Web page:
By: Davine Ker
The day I started running, my outlook on life completely changed. Running taught me endurance, resilience, but mostly, it taught me that I was enough. That me alone, from within myself, I could draw my own fuel, transform, without relying on anyone else or anything. No equipment. No gym subscriptions. Just me. And the pavement. And my own thoughts. It became my motivation. I discovered my true strengths. I amazed myself and learned to compete against myself. Beat my previous distances. Break my own records. One step at a time. One mile at a time. Many smiles at a time. It became quickly addictive once my running yielded positive results, on my body, my mind. It made me feel light, strong, accomplished and relaxed. I felt the runner’s high and it made me say Hello to the Universe. I got amazing support. At times, I felt like the poster child for curvy girls. “If Davine can run, we can too” (paraphrasing: “Since she is heavy and doing it…”). But it was okay. I was so happy running. Especially after getting very ill, a few years previous to that, where I didn’t think I would be able to do anything physically challenging anymore. I remembered going through all these surgeries on my breast while they were trying to figure what type of infection I had. I remembered the way I felt when I was this medical mystery, for over four months, while I was thirty weeks pregnant with my second child. I remembered worrying about how I would take care of my oldest son, who has just turned three back then. I remembered the fear I felt when the storm poured strongly over my family, while, at that very same time, my husband found out his entire department was getting cut and he would lose his job. We only had one income. With a brand new baby on the way. I thought I was going to be so ill I would end up leaving all of them behind. I never thought our lives would turn around and I would end up down the road, running towards my goals. I thought the only time I would run was towards the ice cream truck. And there I was, running three times a week, feeling stronger than ever. And at peace.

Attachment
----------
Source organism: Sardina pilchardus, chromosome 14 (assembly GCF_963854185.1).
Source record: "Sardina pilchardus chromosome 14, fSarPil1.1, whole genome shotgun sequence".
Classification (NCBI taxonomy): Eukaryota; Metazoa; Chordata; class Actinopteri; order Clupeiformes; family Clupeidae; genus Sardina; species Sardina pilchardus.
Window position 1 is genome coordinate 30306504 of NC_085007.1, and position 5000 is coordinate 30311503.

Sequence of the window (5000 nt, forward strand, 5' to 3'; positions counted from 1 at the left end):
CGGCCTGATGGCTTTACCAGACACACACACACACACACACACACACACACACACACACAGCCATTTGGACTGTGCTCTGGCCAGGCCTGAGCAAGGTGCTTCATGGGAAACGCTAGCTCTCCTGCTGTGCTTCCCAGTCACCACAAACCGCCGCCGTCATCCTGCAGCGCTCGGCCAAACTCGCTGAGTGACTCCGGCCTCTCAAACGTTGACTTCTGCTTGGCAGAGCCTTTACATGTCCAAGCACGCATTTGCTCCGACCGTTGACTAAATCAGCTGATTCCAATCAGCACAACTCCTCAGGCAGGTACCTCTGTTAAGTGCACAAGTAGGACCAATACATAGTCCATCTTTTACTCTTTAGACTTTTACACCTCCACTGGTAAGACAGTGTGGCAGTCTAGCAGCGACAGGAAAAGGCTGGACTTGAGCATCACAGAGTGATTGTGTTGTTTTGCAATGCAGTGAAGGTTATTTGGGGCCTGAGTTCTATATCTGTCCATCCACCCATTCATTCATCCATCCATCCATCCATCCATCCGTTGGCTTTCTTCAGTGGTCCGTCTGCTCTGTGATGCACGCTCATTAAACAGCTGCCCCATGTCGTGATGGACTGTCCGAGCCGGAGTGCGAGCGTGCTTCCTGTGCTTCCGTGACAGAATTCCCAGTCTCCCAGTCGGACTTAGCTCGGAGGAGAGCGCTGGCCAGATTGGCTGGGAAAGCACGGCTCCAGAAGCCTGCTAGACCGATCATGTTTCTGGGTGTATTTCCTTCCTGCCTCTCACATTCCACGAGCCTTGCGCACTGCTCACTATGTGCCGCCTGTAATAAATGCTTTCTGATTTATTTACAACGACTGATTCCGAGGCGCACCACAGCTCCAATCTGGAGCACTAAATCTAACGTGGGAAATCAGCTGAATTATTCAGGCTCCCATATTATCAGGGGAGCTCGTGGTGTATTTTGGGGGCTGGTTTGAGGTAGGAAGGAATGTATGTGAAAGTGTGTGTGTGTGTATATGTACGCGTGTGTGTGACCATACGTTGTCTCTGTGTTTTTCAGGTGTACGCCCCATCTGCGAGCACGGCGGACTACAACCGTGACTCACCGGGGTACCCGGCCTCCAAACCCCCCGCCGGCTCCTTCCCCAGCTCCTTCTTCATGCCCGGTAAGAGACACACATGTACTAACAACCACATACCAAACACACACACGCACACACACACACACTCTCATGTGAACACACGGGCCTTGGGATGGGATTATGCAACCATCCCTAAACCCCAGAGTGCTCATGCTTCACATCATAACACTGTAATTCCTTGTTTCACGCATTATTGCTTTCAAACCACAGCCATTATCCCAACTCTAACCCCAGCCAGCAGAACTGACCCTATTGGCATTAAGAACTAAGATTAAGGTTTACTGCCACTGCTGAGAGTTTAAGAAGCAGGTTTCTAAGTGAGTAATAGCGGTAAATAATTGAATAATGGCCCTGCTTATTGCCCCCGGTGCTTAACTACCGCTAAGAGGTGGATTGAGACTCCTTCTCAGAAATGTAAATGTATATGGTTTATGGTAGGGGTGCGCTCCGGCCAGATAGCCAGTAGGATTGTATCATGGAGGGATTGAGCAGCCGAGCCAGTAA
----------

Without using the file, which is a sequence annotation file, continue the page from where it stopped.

I barely run anymore these days. I am having a hard time maintaining my running schedule. Once the days became too humid to run, I fell off the wagon. I didn’t sweat it. But I joined a new gravy boat instead. I allowed myself to agree with my thoughts, and yearnings. I decided to tune into my own rhythm. Tune into my hidden voices. And share my voice. I started doing comedy. It all started as a bet, at first, thrown from a sweet friend. After ranting to her about some of my personal baggage and ongoing rants about things that weighed me down, preventing me from taking off. And I surprised myself telling her how much I wanted to do comedy, but never dared to consider it. This industry is a whole joke after all…Well, it surely would be according to my parents for sure. I could already imagine my parents say “Had we known you would choose to become a clown, we would have left you in the jungle back when we fled Cambodia, running way from the Communist regiment. Had we known, we wouldn’t have risked our lives, running away with a crying baby blah, blah, blah. We would have left you with the tigers instead.” This was the kind of cynical humor I grew up around. Because, obviously, I did not become a doctor. Well, mom and dad. This is me now. Trying to save the world. One joke at a time. Because the world is a better place when we can all laugh.
My life has completely transformed. I myself, has morphed into this bold person who isn’t trying to bend over backward in attempt to please everyone anymore. I am not italic anymore. Not bending backward anymore. Bold it is. Bold I am. I went from my regular routine of avoiding stepping on Legos into letting go. I used the bravery and channeled into my strength that I have earned from my running experience into venturing into this exciting journey of comedy. Now, here I am, dancing my life into this new comedy workout, hitting open mics and appearing on comedy showcases. And feeling the new adrenaline. From my runner’s high into this comedy high. Hello world. Here I come.
Having received the life time achievement award for snappy shoes and dress styles from PC world magazine, Comedian Davine Ker is leading the anti-vaccine movement against computer viruses. Davine makes a point of swimming the Potomac river every morning before performing on stage so her jokes are always clean. Her motto is “Give a kid spaghetti dinner for breakfast and he’ll never cry at lunchtime.” Be sure to like her Facebook page by clicking here.